Hyundai Drops "First Date" Commercial Starring Kevin Hart For Super Bowl 50
Hart goes the extra mile to keep tabs on his daughter’s dateby Kirby, on
Kevin Hart is without a doubt one of the funniest comedians today. He may be over-the-top with his antics sometimes, but for the most part, he’s a genuinely hilarious dude. Hyundai knows that, which is probably why the Korean automaker tapped Hart to star in one of its 60-second commercials for Super Bowl 50.
The ad is called “First Date” and stars Hart as an overprotective father who gives his daughter’s date the keys to his brand new Genesis sedan. The smug teenager gamely takes the keys not knowing that the Genesis sedan has Hyundai’s Blue Link Car Finder feature. Naturally, Hart did what every dad would do when his daughter’s out on her first date. In this case, he uses the Car Finder feature to track down the two teenagers and spy on everything they’re doing. He follows them inside the cinema, hides behind a wall of stuffed toys in a carnival, and somehow manages to find a Tiger helicopter to help in his snooping. Ok, not every dad does something like that, but for maximum effect, let’s pretend that they do. So the date ends up being a dud as the young girl comes home crestfallen, much to the dismay of the obviously rattled young man and to the delight of Hart. In the end, it does appear that daddy got what he wanted, all thanks to a great assist from the Genesis’ new Car Finder feature.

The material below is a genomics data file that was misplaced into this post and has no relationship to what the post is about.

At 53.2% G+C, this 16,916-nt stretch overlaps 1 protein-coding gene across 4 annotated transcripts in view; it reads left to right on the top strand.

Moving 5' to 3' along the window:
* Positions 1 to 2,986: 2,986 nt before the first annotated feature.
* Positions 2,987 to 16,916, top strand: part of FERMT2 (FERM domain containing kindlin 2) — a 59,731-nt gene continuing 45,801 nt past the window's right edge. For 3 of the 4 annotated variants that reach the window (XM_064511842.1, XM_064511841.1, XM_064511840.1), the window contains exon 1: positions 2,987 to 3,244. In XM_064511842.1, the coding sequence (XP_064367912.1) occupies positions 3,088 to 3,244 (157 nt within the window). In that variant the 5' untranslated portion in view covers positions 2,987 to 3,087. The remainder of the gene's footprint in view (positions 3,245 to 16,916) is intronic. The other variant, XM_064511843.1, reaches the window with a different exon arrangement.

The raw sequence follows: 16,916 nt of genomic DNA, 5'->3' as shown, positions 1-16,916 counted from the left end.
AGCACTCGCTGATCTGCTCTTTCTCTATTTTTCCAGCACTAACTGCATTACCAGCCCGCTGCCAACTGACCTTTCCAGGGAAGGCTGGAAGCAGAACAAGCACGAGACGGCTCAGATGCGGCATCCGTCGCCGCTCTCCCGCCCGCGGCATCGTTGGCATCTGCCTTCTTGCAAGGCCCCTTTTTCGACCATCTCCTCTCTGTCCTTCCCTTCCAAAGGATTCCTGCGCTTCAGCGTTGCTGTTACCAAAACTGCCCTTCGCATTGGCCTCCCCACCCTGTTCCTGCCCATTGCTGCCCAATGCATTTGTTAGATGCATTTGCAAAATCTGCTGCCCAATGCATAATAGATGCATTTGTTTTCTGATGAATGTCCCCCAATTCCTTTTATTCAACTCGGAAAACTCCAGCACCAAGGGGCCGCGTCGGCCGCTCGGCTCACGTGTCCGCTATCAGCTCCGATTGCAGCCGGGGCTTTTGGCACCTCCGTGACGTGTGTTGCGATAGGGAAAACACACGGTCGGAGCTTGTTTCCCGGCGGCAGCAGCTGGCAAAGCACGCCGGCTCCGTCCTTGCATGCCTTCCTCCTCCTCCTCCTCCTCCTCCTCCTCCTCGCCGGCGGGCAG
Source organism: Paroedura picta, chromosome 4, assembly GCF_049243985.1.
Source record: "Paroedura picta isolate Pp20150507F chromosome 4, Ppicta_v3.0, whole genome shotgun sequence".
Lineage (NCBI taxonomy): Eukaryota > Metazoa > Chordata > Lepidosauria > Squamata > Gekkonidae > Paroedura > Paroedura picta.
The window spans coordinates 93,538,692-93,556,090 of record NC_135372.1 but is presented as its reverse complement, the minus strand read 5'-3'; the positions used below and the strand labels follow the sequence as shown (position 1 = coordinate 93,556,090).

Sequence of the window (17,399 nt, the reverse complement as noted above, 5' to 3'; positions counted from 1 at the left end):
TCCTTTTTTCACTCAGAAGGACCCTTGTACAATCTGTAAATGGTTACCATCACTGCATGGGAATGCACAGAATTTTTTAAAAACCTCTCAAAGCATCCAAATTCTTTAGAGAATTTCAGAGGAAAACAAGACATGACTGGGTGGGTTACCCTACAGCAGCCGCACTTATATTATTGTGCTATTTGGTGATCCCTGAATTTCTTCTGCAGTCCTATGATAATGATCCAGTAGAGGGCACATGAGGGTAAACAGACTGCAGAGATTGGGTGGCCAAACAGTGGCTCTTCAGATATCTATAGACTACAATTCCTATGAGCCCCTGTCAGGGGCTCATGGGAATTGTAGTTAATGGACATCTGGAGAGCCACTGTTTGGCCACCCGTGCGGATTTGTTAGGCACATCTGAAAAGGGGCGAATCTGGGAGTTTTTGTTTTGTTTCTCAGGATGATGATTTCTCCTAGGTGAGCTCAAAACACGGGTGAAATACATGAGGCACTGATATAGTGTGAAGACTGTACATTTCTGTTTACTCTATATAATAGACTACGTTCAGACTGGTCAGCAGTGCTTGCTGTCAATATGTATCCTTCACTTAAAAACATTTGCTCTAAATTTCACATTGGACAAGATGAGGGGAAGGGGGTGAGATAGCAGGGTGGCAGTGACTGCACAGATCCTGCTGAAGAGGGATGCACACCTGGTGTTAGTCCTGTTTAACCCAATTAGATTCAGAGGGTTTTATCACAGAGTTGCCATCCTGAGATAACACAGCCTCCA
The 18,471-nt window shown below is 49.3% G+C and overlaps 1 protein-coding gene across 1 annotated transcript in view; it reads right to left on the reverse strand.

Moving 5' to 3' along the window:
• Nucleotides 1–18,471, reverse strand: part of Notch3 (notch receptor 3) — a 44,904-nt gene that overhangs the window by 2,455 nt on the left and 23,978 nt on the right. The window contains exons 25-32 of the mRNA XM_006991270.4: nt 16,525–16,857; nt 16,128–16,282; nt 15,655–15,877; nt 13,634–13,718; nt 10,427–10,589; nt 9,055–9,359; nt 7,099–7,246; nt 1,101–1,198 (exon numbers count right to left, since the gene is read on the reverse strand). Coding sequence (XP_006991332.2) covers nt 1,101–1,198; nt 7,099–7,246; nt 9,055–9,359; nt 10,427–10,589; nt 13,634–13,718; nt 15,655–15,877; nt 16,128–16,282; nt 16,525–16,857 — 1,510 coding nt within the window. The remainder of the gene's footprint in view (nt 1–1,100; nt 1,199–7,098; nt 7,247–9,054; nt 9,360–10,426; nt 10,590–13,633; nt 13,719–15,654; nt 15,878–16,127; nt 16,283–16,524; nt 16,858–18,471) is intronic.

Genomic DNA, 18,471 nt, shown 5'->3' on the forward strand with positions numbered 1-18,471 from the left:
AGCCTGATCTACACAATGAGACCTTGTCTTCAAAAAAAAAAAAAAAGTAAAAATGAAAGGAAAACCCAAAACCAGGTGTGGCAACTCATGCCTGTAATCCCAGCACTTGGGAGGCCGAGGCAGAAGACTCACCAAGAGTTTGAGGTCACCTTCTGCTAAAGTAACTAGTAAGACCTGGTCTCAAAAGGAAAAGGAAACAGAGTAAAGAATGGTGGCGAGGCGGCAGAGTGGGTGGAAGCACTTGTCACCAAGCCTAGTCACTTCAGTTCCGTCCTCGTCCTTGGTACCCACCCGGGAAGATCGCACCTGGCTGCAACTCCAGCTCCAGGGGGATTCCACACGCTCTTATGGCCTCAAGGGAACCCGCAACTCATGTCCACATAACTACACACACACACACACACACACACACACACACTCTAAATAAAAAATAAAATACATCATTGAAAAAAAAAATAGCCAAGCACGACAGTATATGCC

“First Date” is the second of two 60-second commercials that Hyundai will air at the Super Bowl. The other one, called “Ryanville”, stars Ryan Reynolds and will air during the kick-off time slot. As for Hart’s commercial, keep your eye out when it airs in the pre-game show time slot.
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Why it matters
I know that it’s a commercial and there are some latitudes that can be exercised when somebody like Kevin Hart is involved, but it does seem like Hyundai used a weird example to highlight the Blue Link Car Finder feature. I mean, snooping around your daughter’s date sounds really creepy, even if it’s done for comedy purposes. Then again, the example does illustrate the car’s capabilities rather effectively, so for what it’s worth, it wasn’t bad. Super Bowl ads are generally supposed to be either funny or emotionally stimulating, or at least in this case, a combination of both.
Hart, as always, is funny in the ad, and strikes me as a more effective endorser of the brand than Reynolds is in the “Ryanville” commercial. As a whole, the commercial is also effective in such a way that the Genesis was depicted the way it’s supposed to be. My only comment about that part of the ad is Hyundai choosing not to mention anything about the Genesis becoming an independent sub-brand. Maybe it could have included the Genesis logo at the end of the commercial right beside its own logo? That way, people will have an idea on what they can expect from the sub-brand when its models are launched in the coming years.
Maybe I’m just being a little nit-picky about the commercial, but for what it’s worth, this ad is arguably one of those commercials that could give Hyundai a ton of mileage if it was executed perfectly. I’m not saying that they missed the mark, but at the very least, they could’ve done something more to establish the Genesis sub-brand without taking too much away from Hart’s comedic involvement.
Read our full review on the Hyundai Genesis here.